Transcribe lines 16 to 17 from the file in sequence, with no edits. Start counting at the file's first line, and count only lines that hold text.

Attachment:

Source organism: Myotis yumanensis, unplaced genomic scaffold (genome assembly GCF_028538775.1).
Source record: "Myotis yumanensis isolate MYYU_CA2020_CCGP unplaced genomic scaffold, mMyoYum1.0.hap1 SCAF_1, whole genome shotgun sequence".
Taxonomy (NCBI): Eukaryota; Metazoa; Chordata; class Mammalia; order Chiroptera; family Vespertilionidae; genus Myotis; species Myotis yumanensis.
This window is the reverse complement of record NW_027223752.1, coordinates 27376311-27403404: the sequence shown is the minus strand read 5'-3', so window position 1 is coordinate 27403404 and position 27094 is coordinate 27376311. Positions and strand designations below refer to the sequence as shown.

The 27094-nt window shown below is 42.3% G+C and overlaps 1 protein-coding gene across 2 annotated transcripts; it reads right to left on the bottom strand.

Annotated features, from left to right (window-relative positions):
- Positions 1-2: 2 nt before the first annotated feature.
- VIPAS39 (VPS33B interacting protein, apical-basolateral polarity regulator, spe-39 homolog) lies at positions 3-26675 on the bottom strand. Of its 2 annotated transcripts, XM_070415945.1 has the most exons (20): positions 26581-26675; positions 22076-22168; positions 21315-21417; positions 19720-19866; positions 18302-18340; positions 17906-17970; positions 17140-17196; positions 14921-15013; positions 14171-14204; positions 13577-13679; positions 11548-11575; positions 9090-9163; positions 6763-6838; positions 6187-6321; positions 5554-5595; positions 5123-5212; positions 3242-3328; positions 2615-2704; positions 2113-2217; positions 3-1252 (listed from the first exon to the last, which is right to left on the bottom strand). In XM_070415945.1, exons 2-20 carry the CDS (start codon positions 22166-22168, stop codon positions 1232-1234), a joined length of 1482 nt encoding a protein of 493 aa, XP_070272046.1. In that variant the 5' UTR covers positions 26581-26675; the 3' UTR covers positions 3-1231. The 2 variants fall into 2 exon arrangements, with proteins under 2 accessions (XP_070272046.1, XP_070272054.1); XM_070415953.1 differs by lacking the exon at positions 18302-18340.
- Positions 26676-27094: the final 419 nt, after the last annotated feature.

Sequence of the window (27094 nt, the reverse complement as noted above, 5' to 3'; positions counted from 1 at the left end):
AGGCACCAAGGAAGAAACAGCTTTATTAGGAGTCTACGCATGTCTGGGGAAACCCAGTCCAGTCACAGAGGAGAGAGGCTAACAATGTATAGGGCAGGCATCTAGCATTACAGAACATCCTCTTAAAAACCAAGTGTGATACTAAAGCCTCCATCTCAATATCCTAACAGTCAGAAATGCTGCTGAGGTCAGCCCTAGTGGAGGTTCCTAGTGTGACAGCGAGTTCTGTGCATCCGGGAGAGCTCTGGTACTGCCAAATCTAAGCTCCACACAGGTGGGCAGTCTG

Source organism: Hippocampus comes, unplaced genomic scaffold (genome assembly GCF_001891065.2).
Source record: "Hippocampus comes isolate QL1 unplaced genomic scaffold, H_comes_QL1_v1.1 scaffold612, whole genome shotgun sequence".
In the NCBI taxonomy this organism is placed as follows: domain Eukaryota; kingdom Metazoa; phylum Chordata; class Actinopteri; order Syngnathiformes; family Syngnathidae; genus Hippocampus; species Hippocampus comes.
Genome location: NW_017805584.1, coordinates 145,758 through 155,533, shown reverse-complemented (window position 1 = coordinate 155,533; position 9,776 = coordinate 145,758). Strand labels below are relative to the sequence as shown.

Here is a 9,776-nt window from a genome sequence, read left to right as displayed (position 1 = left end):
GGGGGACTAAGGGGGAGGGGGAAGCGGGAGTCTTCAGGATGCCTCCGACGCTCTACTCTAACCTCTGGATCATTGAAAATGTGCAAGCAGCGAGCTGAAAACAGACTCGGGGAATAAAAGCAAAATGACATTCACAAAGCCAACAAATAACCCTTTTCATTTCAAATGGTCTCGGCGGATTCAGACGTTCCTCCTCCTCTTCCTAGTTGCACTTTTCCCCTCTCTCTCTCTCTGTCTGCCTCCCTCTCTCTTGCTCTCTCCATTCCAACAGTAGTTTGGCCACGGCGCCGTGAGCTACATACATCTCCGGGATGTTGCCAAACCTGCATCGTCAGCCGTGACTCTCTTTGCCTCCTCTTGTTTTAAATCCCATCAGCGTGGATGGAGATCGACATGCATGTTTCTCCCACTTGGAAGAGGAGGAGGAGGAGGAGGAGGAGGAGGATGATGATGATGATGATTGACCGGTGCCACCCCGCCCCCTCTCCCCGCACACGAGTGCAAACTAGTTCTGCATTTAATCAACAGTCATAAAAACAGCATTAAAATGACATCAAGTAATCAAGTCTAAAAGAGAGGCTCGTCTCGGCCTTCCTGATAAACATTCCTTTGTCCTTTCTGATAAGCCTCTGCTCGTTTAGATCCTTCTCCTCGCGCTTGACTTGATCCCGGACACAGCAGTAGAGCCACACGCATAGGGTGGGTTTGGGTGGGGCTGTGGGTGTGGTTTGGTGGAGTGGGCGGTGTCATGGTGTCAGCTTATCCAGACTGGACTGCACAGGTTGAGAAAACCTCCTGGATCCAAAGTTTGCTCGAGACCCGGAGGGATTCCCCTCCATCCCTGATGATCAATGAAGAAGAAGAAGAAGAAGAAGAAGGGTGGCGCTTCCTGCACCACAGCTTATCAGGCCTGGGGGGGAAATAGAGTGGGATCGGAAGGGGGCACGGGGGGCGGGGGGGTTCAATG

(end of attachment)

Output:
Here is a 9,776-nt window from a genome sequence, read left to right as displayed (position 1 = left end):
GGGGGACTAAGGGGGAGGGGGAAGCGGGAGTCTTCAGGATGCCTCCGACGCTCTACTCTAACCTCTGGATCATTGAAAATGTGCAAGCAGCGAGCTGAAAACAGACTCGGGGAATAAAAGCAAAATGACATTCACAAAGCCAACAAATAACCCTTTTCATTTCAAATGGTCTCGGCGGATTCAGACGTTCCTCCTCCTCTTCCTAGTTGCACTTTTCCCCTCTCTCTCTCTCTGTCTGCCTCCCTCTCTCTTGCTCTCTCCATTCCAACAGTAGTTTGGCCACGGCGCCGTGAGCTACATACATCTCCGGGATGTTGCCAAACCTGCATCGTCAGCCGTGACTCTCTTTGCCTCCTCTTGTTTTAAATCCCATCAGCGTGGATGGAGATCGACATGCATGTTTCTCCCACTTGGAAGAGGAGGAGGAGGAGGAGGAGGAGGAGGATGATGATGATGATGATTGACCGGTGCCACCCCGCCCCCTCTCCCCGCACACGAGTGCAAACTAGTTCTGCATTTAATCAACAGTCATAAAAACAGCATTAAAATGACATCAAGTAATCAAGTCTAAAAGAGAGGCTCGTCTCGGCCTTCCTGATAAACATTCCTTTGTCCTTTCTGATAAGCCTCTGCTCGTTTAGATCCTTCTCCTCGCGCTTGACTTGATCCCGGACACAGCAGTAGAGCCACACGCATAGGGTGGGTTTGGGTGGGGCTGTGGGTGTGGTTTGGTGGAGTGGGCGGTGTCATGGTGTCAGCTTATCCAGACTGGACTGCACAGGTTGAGAAAACCTCCTGGATCCAAAGTTTGCTCGAGACCCGGAGGGATTCCCCTCCATCCCTGATGATCAATGAAGAAGAAGAAGAAGAAGAAGAAGGGTGGCGCTTCCTGCACCACAGCTTATCAGGCCTGGGGGGGAAATAGAGTGGGATCGGAAGGGGGCACGGGGGGCGGGGGGGTTCAATG